Type 2 Diabetes Guide

Signs of Diabetic Neuropathy - Type 2 Diabetes

Neuropathy is a fancy term for nerve damage or nerve disease. Diabetic neuropathy causes damage to nerve endings throughout the body and symptoms include numbness, pain and digestion problems. Nerve damage may start before or after being diagnosed with and, without proper blood sugar level control, can lead to physical discomfort, outright pain, or in severe cases, death. Learning to recognize the will help to treat it early and prevent escalation.

The nervous system is a complex collection of special cells that transmit temperature and pain signals from the body to the brain. They give us the sense of touch, allow us to control our muscles and even perform autonomous tasks like digestion, blood flow and breathing. Doctors have not conclusively determined what causes these critical cells to be damaged but speculate the following factors:

  • Long-term high blood sugar levels.
  • Interaction of glucose with certain proteins in the cells.
  • Autoimmune system response & history of the disease in the family.
  • Smoking & alcohol abuse.

Symptoms

There are four types of diabetic neuropathy. Diabetics may experience symptoms of more than one type. The symptoms are gradual, can vary between people and may even occur before .

Peripheral Neuropathy

This is the most common form of nerve damage for diabetics. Symptoms include:

  • Numbness or tingling in the , legs, hands and arms.
  • Loss of pain and temperature sensing.
  • Skin sensitive to touch or sharp, piercing pain, especially at night.
  • Loss of balance & coordination, weakness in the muscles.
  • Incurable foot infections, ulcers and joint pain.

Autonomic Neuropathy

Long-term type 2 diabetics with poorly-controlled blood sugar levels may suffer from the following:

  • Weak bladder control with frequent urinary tract infections.
  • Digestive problems, abdominal pains, diarrhea or constipation.
  • Nausea, vomiting or slow stomach emptying.
  • , vaginal dryness or other discomforts with the sex organs.
  • Changes in sweating patterns.
  • Sharp drop in blood pressure after sitting or standing which may lead to dizziness & weakness.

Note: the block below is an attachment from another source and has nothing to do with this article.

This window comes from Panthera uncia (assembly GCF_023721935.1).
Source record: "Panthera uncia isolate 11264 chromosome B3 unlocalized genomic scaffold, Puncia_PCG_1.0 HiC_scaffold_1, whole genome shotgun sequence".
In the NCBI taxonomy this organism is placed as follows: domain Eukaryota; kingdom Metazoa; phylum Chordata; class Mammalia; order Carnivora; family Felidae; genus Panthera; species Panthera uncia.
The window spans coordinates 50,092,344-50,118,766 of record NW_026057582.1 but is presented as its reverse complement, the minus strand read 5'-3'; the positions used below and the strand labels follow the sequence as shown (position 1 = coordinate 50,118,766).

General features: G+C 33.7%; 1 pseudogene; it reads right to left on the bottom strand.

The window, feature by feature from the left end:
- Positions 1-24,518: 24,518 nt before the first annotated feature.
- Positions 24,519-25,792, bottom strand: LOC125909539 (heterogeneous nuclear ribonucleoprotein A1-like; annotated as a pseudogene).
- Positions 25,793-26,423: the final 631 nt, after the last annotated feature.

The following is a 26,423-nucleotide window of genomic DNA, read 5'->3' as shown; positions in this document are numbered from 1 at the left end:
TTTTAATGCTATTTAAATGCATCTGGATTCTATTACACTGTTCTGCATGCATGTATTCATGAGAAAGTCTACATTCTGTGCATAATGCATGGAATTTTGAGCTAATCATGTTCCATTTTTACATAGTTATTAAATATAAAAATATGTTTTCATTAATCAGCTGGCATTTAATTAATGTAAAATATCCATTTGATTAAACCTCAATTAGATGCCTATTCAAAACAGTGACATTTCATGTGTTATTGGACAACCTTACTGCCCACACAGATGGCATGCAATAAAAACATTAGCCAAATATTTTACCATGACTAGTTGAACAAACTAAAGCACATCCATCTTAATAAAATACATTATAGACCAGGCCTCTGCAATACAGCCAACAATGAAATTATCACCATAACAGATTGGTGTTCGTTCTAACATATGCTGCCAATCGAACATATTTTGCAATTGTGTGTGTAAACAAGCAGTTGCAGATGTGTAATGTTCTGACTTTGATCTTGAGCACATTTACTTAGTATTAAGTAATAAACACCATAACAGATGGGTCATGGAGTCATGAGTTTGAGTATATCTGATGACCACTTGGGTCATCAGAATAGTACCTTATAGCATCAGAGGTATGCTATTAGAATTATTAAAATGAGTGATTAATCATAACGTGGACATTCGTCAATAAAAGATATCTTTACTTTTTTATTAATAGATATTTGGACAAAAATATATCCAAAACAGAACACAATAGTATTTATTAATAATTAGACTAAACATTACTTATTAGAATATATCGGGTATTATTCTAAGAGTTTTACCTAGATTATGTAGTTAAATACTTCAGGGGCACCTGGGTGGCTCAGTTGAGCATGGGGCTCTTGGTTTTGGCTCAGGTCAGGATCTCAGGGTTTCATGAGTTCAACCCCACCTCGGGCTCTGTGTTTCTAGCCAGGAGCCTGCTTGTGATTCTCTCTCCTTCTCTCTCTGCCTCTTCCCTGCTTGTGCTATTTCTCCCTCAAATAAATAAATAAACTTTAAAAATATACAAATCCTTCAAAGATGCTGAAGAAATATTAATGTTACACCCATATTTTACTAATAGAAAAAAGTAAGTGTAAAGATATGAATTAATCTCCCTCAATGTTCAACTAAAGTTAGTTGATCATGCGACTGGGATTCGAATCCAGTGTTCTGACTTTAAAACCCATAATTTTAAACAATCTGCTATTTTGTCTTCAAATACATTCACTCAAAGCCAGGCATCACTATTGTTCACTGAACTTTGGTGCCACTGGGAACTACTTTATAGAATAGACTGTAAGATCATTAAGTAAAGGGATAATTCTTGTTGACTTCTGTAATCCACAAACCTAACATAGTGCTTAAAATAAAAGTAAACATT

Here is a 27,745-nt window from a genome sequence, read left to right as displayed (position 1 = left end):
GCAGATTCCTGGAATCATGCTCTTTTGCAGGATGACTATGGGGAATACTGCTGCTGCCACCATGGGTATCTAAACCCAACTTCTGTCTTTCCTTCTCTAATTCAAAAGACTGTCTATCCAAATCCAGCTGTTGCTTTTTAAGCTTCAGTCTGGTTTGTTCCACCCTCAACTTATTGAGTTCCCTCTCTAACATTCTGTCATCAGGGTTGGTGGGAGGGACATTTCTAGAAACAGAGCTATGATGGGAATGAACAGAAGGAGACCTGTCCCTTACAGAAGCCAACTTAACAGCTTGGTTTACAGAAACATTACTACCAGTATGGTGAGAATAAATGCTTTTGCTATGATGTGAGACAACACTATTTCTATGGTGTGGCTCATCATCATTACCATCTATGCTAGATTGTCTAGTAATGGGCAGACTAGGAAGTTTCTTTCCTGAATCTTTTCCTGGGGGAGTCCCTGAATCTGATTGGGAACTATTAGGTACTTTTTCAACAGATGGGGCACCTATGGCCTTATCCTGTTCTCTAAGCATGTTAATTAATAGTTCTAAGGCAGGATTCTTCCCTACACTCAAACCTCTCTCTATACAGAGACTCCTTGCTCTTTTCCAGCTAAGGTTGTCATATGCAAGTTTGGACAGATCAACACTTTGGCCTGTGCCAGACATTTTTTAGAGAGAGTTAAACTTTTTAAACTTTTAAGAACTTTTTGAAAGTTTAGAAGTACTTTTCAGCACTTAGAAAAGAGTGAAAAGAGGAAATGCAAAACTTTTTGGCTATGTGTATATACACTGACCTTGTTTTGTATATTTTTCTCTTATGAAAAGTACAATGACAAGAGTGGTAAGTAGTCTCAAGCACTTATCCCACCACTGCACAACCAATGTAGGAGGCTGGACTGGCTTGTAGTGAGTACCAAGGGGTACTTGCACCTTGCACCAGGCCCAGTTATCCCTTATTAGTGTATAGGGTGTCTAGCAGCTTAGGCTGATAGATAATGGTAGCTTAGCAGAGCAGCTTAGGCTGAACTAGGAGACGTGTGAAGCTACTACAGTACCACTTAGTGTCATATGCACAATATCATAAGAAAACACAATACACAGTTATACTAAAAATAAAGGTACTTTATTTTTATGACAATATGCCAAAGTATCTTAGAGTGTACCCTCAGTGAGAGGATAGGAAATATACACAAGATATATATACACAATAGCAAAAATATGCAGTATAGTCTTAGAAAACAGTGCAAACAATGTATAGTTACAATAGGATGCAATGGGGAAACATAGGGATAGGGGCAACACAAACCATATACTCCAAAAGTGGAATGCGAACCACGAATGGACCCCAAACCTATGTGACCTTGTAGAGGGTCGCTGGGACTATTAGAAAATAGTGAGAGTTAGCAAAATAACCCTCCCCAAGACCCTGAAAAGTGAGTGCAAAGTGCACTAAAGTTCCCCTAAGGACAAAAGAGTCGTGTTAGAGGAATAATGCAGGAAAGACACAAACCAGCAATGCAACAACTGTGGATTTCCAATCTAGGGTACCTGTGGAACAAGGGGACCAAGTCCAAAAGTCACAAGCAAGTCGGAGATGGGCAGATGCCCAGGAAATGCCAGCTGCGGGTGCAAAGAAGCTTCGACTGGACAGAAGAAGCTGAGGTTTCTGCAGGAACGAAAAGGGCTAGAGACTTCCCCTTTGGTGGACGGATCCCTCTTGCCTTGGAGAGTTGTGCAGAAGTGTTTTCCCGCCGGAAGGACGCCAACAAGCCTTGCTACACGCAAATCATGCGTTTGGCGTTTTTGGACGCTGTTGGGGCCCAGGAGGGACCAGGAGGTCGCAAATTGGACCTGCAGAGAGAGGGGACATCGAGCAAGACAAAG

• Trouble regulating body temperature.
  • Light sensitivity in the eyes when going from light to dark.

Proximal Neuropathy

This complication mainly inflicts people with type 2 diabetes and is characterized by:

  • Pain in the hip, thigh and buttocks making sitting, standing and walking difficult.
  • Muscle atrophy may occur as these muscles become weaker.
  • Pain may start on one side of the body and may spread into the abdominal area.
  • Weight loss may occur.

Focal Neuropathy

Often found in older adults, focal neuropathy comes on suddenly, is usually focused on a single area and may last for only a short duration. Symptoms include:

  • Eye troubles (eye aches, double vision, focusing trouble).
  • Paralysis on one side of the face.
  • Pain in the foot or lower leg.
  • Pain in the wrist, similar to carpal tunnel syndrome.

Treatment

There is no known cure for diabetic neuropathy and the most effective treatment is to slow the progression of the symptoms and . Regimented control of blood sugar levels is the key while some medication and exercise may restore functions. To help slow nerve damage:

Even though there is no known medical or alternative treatment for diabetic neuropathy, there are things you can do to slow its progress. A lifestyle change must incorporate regular exercise and a healthy food plan to maintain proper weight, blood pressure and blood sugar levels. If you are showing signs of diabetic neuropathy but have not been diagnosed as diabetic, consult with your healthcare provider who will discuss , personal history, , and any you may be experiencing. Should a be confirmed, a plan can then be prepared to suit your individual needs.

 

 

The information on this website is based on our own research and personal experience, and is not a substitute for medical advice. Questions about your health and individual situation should be directed to your doctor.